Living Peace Now
May 31, 2016 Kosmos Community News

A Model for Building Safe Communities: The River Phoenix Center for Peacebuilding Leads the Way

by Dot Maver and River Phoenix

The River Phoenix Center for Peacebuilding (RPCP) has developed a successful process model that gives form to the common yearning for equity. The model is based on these principles: 1) we recognize that we are not our behavior; 2) we strive to make resources available; 3) we take time to navigate through restoration rather than punishment; and 4) we seek to answer the need in the moment.

In designing our program, we took a comprehensive approach to creating a process model based on shared purpose, common principles, and action that reflects equality and justice for all. As you will read in this report, our partners enthusiastically attest that our collaborative model is making a difference by bringing heart and goodwill to bear on the communities where our programs are offered.

Walking Peace Into the World

By Rivera Sun, for Kosmos Online

‘We walked to be the peace we yearned to see. We could not wait for politicians to end the endless, borderless wars. We ended it with our footsteps. We announced with our bodies that we would not wait for authorities to fix our communities; we would heal them here and now. We walked to be present with one another, to break our isolation and fear. We walked away from the violence of corporate media blaring on our screens indoors. We walked out into the streets to embody a different world, a world of peace and nonviolence, presence and compassion.’

Directing the Mind Toward Eight Practices in Diversity

by Larry Yang, LCSW

‘The practice of these trainings is an opportunity to begin the journey towards narrowing the experience of separation. As humans, we all participate in the harmful behaviors that these trainings are addressing. We all have been the perpetrator and victim, at one time or another. These trainings are for all of us, not just for any particular group or community. And in our conjoint practice are the vision, hope, and possibility of both cultivating non-perpetration of oppression and increasing compassion in how we live our lives and understand each other.’

By Their Fruits Ye Shall Know Them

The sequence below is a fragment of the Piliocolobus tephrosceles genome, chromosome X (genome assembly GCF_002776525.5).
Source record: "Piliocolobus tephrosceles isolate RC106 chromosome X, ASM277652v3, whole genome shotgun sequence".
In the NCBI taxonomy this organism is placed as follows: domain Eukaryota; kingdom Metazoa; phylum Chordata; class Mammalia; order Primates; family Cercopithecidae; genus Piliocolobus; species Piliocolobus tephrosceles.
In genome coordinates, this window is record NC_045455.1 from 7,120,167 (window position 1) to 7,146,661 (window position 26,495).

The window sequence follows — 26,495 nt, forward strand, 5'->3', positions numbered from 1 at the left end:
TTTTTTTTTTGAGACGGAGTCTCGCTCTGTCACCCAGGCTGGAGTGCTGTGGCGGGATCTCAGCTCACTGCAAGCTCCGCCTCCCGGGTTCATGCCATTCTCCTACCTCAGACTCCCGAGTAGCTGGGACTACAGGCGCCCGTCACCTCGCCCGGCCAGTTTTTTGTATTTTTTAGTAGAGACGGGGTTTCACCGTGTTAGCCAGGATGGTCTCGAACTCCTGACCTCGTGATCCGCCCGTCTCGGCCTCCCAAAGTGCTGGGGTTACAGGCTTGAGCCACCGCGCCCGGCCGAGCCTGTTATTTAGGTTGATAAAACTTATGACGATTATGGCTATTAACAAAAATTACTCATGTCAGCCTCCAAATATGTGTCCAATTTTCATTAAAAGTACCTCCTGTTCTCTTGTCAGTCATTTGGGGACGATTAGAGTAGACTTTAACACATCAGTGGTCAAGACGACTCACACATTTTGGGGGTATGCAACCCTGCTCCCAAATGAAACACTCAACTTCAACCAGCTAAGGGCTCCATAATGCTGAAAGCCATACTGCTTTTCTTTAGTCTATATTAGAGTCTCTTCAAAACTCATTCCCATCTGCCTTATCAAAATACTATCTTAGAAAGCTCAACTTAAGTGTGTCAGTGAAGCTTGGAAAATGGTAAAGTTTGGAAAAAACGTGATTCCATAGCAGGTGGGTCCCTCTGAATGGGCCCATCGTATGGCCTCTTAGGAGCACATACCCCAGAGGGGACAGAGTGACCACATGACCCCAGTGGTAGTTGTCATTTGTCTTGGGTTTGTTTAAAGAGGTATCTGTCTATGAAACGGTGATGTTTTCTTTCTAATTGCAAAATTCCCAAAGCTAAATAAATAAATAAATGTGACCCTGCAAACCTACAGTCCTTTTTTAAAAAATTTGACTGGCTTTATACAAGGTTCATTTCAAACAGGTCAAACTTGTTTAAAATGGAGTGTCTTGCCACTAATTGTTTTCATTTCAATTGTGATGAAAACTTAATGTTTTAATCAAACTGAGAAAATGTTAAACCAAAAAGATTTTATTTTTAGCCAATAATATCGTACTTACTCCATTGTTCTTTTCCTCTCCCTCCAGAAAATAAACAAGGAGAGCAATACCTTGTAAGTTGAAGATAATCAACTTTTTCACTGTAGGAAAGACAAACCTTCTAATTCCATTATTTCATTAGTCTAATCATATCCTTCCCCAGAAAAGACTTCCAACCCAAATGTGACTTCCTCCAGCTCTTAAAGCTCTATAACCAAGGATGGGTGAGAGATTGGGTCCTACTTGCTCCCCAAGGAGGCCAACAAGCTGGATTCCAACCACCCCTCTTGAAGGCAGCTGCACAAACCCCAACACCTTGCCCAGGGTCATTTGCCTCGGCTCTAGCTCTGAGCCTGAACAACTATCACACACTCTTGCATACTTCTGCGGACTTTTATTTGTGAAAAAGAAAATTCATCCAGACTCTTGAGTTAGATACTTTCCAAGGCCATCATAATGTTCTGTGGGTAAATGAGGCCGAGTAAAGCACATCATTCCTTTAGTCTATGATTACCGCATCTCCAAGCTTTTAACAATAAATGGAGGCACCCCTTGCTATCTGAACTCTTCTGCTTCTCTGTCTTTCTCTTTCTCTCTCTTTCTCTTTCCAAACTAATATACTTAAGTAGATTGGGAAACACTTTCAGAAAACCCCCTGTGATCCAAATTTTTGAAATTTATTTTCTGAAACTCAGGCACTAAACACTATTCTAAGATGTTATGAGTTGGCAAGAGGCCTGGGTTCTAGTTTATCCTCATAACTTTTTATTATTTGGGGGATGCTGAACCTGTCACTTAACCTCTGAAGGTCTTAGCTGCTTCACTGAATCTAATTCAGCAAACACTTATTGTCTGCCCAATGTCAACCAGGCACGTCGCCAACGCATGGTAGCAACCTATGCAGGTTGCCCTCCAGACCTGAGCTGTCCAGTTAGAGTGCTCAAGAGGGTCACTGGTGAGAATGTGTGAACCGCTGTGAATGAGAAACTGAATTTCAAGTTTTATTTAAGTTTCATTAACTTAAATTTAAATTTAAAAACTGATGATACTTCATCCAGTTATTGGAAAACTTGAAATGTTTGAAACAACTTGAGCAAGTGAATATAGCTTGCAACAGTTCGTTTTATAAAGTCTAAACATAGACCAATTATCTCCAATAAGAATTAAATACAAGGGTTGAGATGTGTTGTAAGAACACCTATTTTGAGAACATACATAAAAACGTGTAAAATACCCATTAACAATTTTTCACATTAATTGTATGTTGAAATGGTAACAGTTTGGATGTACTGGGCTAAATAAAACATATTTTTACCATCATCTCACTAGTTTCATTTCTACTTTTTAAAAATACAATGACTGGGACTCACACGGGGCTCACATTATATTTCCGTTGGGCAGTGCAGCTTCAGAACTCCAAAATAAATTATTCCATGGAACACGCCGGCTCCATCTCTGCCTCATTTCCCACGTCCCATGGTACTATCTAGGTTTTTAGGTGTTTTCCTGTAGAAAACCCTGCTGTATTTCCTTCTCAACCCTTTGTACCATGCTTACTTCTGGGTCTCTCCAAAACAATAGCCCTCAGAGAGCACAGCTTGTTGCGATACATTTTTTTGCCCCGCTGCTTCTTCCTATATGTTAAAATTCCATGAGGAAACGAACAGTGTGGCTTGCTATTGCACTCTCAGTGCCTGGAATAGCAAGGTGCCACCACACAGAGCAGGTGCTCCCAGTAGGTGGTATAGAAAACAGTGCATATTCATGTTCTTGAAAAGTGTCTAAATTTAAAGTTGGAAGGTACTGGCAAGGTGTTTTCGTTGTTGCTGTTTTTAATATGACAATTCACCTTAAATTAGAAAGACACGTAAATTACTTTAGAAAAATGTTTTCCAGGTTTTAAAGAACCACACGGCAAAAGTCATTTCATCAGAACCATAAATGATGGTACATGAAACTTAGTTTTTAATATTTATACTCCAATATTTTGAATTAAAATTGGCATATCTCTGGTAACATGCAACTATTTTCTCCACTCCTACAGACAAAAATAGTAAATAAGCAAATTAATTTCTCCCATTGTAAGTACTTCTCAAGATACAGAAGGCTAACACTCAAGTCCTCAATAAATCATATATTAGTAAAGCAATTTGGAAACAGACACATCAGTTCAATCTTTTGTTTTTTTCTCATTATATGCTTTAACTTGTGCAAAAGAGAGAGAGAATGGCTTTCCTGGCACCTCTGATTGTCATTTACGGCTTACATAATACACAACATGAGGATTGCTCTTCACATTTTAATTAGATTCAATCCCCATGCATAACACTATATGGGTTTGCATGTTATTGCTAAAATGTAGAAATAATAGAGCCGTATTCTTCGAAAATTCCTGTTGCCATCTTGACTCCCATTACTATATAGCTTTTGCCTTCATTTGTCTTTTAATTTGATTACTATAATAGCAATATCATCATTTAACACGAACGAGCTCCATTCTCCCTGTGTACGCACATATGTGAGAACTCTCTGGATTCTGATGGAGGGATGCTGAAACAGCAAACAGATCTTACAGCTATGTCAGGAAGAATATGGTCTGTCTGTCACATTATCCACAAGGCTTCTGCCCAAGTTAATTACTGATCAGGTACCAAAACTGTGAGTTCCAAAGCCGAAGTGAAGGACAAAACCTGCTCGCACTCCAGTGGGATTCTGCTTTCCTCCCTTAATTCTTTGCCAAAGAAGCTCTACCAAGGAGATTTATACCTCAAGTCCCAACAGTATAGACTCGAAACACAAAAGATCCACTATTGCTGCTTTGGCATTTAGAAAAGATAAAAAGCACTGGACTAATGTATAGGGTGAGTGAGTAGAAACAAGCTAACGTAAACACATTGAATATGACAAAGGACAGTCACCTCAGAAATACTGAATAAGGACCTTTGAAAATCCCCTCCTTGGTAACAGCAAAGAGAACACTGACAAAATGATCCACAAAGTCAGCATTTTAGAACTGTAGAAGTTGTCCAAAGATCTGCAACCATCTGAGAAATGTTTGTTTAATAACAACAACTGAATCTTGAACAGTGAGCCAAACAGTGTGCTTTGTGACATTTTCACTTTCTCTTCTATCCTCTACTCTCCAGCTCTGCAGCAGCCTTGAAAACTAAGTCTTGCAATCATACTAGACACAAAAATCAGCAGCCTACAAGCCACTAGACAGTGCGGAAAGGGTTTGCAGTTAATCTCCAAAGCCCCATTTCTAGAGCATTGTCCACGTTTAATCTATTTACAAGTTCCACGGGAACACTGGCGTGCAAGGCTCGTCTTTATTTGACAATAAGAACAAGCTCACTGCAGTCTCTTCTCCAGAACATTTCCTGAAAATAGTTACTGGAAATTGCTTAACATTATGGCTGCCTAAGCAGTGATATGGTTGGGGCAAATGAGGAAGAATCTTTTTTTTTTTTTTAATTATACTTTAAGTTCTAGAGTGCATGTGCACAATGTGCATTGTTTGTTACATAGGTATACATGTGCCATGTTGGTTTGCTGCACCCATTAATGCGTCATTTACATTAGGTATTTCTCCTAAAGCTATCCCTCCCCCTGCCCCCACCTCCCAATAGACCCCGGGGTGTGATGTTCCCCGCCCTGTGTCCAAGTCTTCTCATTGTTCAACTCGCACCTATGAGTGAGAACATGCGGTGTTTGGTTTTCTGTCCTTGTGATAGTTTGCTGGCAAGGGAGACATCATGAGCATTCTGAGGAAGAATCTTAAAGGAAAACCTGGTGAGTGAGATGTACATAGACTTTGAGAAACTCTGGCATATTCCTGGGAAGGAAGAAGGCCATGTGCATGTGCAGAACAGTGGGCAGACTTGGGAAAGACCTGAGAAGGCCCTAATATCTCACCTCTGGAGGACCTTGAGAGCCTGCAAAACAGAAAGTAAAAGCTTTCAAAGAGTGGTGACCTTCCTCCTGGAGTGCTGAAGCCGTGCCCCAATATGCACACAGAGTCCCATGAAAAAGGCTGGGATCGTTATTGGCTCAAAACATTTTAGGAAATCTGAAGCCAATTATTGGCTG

Photo by August J. Photography

by Charles Eisenstein, via his blog

‘What fed my optimism the most, however, were the astonishing conversations I had with young people there about topics like subtle activism, social permaculture, regenerative politics, indigeneity, and so forth – conversations that basically did not exist when I was in my 20s. They embodied understandings that took me decades to develop and that I still inhabit most tenuously. What will they accomplish from this place that they are seemingly born into, or reach with just a single activating experience? Nor, to address the skeptics among you, were these people weekend philosophers who play with these ideas in between workweeks. They had little buy-in to the rewards and promises of the system, little ambition in the conventional sense. For them, the old story is finished. Even if they are yet a minority among their age cohort, they provide ample proof that the consciousness behind ecocide and injustice is changing.’

National Peace Academy at Point of View “…the new geography of hope”

By Dot Maver & Kristin Famula

On April 6, 2016, over 125 people, including six representatives from the National Peace Academy, gathered for the dedication and celebration of Point of View, a peacebuilding conference center in Lorton, Virginia, focused on conflict resolution and transformation practice, teaching, and research. The land for Point of View was donated to George Mason University by the Lynch family with the express intention to serve as a place of conflict analysis and resolution, supporting a culture of peace.

Building Community: Revitalizing the Whole System Approach through a Renewal of Purpose

image: Arab Youth Volunteering for a Better Future – Wikimedia
A Kosmos Reader’s Essay by Rebecca Hardin

‘Citizen engagement is manifesting in developing countries to bring local voices to the table when making policy and budgetary decisions like never before. The millennial generation, of which I am a proud part, is the most socially minded generation that has ever existed. We are taking our passion, our purpose, and our expectations to our work, to our communities, and to our governments every single day, which is holding them accountable to positively impact their communities as global entities and citizens.’